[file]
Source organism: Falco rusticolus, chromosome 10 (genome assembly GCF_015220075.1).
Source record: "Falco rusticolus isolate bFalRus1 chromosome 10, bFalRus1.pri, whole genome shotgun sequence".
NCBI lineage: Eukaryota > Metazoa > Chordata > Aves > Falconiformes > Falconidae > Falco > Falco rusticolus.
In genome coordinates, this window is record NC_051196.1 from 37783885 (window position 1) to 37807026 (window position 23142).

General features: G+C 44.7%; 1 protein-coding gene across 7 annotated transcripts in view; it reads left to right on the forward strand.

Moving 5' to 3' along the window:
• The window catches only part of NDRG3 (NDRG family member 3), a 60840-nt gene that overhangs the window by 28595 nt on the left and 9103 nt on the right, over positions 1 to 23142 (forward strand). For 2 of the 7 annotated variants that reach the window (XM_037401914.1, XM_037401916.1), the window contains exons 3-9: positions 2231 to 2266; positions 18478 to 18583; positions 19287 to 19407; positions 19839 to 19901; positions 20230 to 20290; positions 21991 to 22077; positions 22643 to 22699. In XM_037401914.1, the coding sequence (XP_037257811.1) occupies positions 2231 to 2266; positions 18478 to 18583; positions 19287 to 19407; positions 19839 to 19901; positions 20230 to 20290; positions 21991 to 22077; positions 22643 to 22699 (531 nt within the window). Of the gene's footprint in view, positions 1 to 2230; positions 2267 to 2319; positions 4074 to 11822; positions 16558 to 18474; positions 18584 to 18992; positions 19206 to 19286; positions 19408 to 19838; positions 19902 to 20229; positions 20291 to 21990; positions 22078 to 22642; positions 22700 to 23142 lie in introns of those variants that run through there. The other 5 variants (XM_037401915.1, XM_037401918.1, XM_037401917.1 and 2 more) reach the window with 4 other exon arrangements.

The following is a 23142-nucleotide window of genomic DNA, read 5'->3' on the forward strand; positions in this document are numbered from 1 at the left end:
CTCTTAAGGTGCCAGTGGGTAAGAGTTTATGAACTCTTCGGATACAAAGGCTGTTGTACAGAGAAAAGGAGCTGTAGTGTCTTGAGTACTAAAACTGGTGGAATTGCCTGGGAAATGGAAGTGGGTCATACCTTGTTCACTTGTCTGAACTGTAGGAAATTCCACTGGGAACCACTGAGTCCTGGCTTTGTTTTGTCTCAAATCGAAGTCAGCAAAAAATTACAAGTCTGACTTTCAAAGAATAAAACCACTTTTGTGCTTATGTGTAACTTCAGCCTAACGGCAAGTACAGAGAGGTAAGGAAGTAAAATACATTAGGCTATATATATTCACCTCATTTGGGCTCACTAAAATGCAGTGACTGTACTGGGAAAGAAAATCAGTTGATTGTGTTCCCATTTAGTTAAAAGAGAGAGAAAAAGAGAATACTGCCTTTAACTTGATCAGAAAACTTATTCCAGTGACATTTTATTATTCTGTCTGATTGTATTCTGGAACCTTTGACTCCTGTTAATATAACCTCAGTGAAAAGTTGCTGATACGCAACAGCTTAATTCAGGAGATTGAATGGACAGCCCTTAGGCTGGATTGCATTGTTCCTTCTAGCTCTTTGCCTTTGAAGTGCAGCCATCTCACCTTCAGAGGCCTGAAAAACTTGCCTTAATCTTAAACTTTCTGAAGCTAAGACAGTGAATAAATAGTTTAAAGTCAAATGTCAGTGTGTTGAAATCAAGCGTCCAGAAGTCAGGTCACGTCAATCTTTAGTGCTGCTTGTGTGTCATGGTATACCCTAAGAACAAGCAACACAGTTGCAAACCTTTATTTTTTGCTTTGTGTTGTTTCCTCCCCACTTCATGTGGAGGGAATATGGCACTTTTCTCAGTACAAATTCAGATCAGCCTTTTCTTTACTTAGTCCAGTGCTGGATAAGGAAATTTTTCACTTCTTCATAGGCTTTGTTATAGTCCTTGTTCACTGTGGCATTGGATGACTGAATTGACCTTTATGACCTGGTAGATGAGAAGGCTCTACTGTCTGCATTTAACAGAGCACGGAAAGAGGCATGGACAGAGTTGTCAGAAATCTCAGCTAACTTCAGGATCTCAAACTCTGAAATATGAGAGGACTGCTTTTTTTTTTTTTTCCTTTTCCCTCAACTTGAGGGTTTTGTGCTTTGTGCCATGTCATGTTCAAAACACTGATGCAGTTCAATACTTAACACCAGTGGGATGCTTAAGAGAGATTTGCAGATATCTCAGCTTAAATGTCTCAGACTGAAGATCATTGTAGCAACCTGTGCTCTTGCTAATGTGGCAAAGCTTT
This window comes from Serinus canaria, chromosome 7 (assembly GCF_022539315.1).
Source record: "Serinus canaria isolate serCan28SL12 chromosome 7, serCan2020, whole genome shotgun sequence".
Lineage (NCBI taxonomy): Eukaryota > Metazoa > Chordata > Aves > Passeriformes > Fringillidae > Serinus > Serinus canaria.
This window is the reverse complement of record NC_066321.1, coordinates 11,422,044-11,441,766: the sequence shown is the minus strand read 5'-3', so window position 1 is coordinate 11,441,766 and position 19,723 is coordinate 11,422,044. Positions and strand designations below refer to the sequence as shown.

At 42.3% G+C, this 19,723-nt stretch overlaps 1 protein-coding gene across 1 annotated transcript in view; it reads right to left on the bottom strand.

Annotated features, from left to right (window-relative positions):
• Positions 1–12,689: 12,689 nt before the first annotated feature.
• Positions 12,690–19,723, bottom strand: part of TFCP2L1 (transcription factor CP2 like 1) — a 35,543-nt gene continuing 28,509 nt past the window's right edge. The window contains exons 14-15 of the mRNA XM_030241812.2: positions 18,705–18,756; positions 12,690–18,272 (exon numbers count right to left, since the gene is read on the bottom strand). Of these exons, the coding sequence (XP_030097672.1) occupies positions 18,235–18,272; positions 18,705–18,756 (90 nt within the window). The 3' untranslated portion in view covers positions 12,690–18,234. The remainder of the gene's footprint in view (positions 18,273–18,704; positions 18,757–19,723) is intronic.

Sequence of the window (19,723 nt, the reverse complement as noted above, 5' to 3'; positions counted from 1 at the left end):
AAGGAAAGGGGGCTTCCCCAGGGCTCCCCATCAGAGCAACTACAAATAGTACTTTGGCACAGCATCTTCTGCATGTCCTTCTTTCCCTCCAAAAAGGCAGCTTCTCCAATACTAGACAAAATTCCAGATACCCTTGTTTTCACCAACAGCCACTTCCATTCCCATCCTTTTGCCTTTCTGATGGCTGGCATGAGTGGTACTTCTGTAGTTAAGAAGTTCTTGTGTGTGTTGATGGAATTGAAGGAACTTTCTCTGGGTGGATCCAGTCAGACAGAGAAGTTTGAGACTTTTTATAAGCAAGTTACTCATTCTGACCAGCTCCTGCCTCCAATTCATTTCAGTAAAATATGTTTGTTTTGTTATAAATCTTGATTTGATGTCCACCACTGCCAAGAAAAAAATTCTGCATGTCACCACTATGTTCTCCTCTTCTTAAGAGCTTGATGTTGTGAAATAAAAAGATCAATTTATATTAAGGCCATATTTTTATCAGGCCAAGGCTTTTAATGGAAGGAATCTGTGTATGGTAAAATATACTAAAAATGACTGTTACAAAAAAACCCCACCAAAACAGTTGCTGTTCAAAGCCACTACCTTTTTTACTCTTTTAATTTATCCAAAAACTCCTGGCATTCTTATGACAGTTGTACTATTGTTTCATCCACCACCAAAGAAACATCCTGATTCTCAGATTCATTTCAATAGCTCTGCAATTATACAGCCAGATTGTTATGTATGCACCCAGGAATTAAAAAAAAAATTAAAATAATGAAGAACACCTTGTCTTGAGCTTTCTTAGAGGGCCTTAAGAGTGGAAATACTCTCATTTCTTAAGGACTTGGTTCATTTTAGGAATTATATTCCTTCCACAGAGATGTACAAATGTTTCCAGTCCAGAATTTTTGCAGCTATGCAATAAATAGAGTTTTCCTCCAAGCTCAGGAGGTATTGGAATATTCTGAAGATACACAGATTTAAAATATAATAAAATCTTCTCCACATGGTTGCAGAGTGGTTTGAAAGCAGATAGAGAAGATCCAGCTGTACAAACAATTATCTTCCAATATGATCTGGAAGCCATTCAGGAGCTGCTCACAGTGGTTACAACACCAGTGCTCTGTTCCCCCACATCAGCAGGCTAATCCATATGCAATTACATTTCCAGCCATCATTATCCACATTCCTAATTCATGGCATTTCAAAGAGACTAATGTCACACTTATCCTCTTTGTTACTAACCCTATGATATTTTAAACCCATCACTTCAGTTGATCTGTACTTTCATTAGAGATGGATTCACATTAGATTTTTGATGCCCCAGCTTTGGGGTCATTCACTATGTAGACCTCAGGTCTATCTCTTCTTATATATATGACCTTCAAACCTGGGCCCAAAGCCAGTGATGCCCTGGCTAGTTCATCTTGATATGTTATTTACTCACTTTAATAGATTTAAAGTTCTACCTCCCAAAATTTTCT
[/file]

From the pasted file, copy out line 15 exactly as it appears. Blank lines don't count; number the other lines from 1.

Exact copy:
Annotated features, from left to right (window-relative positions):